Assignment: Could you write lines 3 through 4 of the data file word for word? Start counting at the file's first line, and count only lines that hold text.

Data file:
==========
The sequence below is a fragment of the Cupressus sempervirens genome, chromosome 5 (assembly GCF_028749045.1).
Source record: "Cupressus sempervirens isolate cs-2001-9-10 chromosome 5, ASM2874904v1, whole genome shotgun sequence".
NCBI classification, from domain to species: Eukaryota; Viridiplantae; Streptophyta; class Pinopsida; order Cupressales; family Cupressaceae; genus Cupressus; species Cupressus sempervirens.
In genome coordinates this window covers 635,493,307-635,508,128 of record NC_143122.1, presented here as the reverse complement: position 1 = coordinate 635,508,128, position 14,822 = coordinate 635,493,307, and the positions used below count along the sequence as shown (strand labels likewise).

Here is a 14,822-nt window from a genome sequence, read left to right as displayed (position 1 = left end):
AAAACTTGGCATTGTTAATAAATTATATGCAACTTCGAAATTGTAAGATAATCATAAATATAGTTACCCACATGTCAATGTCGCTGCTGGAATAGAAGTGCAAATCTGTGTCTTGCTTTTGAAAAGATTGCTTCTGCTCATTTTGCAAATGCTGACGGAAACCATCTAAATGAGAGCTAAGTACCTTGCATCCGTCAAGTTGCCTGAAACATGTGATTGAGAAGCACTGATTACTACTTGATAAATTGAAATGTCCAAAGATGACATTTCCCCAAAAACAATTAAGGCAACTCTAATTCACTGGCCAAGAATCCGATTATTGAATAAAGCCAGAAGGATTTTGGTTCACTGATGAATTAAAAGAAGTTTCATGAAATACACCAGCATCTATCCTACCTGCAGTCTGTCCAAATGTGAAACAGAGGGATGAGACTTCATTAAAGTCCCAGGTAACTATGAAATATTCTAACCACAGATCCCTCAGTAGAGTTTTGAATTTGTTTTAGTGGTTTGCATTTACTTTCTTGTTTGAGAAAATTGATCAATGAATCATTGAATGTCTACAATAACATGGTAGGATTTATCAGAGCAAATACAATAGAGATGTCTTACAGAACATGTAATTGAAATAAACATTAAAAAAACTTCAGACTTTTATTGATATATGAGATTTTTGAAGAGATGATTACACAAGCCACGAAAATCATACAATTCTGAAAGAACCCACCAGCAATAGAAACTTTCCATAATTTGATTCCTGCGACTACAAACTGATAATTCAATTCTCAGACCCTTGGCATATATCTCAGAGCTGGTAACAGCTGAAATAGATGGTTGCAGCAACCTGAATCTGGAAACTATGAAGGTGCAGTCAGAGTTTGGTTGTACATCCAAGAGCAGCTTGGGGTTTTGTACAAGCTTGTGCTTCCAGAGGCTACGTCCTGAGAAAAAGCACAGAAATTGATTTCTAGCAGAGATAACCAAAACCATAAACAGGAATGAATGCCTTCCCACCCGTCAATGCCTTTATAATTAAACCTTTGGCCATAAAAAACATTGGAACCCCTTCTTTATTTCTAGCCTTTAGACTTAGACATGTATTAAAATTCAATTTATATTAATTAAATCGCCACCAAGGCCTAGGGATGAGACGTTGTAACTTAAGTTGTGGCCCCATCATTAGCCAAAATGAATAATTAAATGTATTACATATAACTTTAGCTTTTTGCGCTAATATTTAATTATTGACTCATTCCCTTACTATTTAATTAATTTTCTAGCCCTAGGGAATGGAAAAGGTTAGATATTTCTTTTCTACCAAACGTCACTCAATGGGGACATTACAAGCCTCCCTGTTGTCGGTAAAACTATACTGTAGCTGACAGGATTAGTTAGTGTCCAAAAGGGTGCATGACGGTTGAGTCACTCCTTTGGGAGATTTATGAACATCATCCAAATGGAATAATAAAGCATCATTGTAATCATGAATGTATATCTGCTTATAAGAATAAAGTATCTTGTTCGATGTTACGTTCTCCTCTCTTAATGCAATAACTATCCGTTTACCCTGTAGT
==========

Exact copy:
NCBI classification, from domain to species: Eukaryota; Viridiplantae; Streptophyta; class Pinopsida; order Cupressales; family Cupressaceae; genus Cupressus; species Cupressus sempervirens.
In genome coordinates this window covers 635,493,307-635,508,128 of record NC_143122.1, presented here as the reverse complement: position 1 = coordinate 635,508,128, position 14,822 = coordinate 635,493,307, and the positions used below count along the sequence as shown (strand labels likewise).